November 14, 2007

Is Barry Bonds a Fallen Hero?


One of the top sports stories of 2007 will be Barry Bonds breaking the all-time home-run record. However, a bigger story is likely to be the 4-count indictment of Barry Bonds for perjury and obstruction of justice. Bonds is facing many years of imprisonment if the government case is strong enough. You be the judge. Villagers are encouraged to download or read the indictment yourself.

Click here for copy of Barry Bonds indictment

What do you think? Should his baseball records be erased? Should there be an asterisk next to his records? Should his records be left alone? Are there any Barry Bonds' fans outside of the San Francisco area?

8 comments:

Yobachi said...

Ummm, a fallen hero for steriod cheats I guess.

Bohemian Hippie Chick said...

I'm not really a big baseball fan, but I will say that his records should stand. He's not the only athlete that doped up. Mark McGwire comes to mind.

Yobachi said...

But Hank Aaron didn't, and his was the greatest record that Bonds stole. Aaron is the real home run King - no diggity, no doubt.

Let's stop defending this cretin just because he's black.

"Wrong is wrong no matter who does it" - Malcolm X

Villager said...

Yobachi - Wrong is wrong, no doubt. And it appears that Barry may have done wrong by lying to the grand jury. However, Barry never tested positive for steroids that were illegal in baseball. Neither did Sammy Sosa or Mark McGwire. As such, all of their records should be left in the books. The reality is that we will always place our own personal asterisk next to the records ... as I did with Babe Ruth's record since he hit them when baseball was segregated and as such he never faced some of the best pitchers in the country who were playing Negro League ball.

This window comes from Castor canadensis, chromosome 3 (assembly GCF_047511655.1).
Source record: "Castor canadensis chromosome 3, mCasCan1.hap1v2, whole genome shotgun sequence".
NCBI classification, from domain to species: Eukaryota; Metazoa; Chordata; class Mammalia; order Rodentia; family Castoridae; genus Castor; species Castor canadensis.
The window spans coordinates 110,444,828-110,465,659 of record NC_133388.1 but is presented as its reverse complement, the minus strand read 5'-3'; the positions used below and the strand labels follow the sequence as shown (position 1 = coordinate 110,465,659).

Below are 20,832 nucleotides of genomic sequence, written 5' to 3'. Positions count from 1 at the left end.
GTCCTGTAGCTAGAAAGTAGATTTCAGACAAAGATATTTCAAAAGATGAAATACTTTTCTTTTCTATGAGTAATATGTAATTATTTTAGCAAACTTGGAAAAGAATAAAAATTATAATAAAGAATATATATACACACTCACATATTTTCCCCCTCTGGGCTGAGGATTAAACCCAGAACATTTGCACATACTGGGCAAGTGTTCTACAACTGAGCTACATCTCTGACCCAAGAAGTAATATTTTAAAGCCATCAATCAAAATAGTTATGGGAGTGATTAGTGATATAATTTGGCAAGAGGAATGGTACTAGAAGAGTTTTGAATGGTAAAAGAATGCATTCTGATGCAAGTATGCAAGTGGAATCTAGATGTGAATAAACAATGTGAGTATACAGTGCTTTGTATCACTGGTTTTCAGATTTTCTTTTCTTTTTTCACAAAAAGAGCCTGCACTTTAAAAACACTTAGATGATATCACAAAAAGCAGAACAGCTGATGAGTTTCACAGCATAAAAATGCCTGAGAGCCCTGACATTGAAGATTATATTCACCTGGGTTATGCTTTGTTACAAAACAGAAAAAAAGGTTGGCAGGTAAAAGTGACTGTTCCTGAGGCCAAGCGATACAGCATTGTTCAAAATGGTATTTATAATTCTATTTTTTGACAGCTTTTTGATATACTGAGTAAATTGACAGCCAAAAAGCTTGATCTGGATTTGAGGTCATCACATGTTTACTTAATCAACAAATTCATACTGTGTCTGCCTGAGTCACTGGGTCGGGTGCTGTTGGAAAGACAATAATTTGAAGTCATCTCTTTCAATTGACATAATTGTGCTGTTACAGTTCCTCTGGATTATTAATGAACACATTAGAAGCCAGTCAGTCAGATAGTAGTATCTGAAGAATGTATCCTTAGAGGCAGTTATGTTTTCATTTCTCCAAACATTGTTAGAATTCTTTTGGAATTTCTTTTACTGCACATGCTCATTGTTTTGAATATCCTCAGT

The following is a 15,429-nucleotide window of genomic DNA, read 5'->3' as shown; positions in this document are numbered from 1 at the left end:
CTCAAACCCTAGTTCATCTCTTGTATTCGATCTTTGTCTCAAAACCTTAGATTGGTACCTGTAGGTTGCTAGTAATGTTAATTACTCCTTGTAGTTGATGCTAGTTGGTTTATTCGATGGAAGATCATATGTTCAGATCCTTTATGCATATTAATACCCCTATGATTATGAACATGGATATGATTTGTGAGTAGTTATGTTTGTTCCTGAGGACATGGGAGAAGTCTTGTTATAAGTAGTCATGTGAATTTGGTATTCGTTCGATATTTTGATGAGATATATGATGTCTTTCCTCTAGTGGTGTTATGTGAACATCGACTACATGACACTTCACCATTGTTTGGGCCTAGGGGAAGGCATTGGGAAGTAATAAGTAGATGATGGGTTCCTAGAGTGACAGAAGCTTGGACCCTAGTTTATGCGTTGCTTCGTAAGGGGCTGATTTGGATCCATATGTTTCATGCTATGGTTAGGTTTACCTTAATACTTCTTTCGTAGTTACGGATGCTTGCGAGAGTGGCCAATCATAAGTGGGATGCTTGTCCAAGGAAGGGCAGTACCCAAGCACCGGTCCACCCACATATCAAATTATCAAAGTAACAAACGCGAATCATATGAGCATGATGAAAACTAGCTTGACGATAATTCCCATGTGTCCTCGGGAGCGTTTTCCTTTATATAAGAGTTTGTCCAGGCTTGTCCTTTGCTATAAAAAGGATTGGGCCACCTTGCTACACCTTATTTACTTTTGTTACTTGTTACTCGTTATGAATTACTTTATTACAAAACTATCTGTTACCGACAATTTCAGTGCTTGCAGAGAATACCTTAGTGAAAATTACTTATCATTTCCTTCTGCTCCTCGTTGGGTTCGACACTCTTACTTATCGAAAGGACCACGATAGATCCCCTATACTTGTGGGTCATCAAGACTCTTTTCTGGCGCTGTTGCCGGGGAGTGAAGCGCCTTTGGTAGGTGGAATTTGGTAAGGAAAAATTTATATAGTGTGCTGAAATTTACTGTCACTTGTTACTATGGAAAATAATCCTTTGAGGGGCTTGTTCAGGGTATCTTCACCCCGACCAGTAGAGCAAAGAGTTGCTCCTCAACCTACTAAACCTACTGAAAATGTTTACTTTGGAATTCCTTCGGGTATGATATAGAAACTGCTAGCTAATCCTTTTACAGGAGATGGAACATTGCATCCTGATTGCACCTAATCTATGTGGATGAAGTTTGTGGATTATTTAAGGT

BHC - I tend to agree with you.

Dan Hanosh said...

You know we live in two different worlds . . . A war is going on and were destroying a man for a failure of society . . . Look around, everyone takes the performance enhancer, everyone believes in righteousness don't they . . . Right. I'm not throwing a stone, we all live in glass houses, we just don't know it . . . And so he will go to jail, for what? Being the best in his field . . . We should be upset, upset that these fakes are pointing fingers at everyone . . . Dreams are yours to share. Dan

Dreams are yours to share

Villager said...

Dan - Thank you for sharing your village voice with us. I heard today that the average grand jury is in business for 30 days ... yet, this Bonds' grand jury was in place for almost four years. It seems like the gov't had a bug up their butt to get Barry Bonds at all costs.

Chuck Gallagher said...

So just how important is it to tell the truth?

As a motivational speaker, I was recently speaking to a group of high school students about the importance of telling the truth and making the right choices. What qualified me to make this presentation - personal experience…perhaps one of the best teachers in life. Having spent time in Federal prison for making unethical decisions, I know first hand the impact that choices have in our life. I am not proud of those decisions, but, likewise, refuse to hide the fact that I made them and that the impact they had on my life were - well - life changing.

The post in the WSJ Blog states: “Bonds joins a line of individuals stretching from Alger Hiss to Martha Stewart to Scooter Libby to who were indicted not for commiting an underlying crime, but for lying to investigators. Each time this happens, critics argue that a perjury prosecution is nothing more than an excuse for overzealous prosecutors to bring a headline-grabbing case against a boldfaced name. On the other hand, in pursuing such well-known figures, the feds hope to send a message to the meek and mighty alike: Don’t lie.”

I couldn’t agree more. Whether Bonds is convicted like Martha Stewart or not…the fact remains that the consequences of lying can have dramatic, life-changing effects. Take it from one who knows, “Club Fed” isn’t all it’s cracked up to be. It’s prison and no one I know wants to be there.

I routinely speak to business groups and associations on ethics, choices, consequences and their total effect. Every choice has a consequence - and the sooner we recognize that telling the truth is a choice the quicker we control the type of consequences we face. I personally perfer ”positive results” from the choices I make.

Villager said...

Chuck - Thank you very much for sharing your village voice with us. Your point about choices is so important for each of us to remember on a daily basis. I hope you will visit our village often!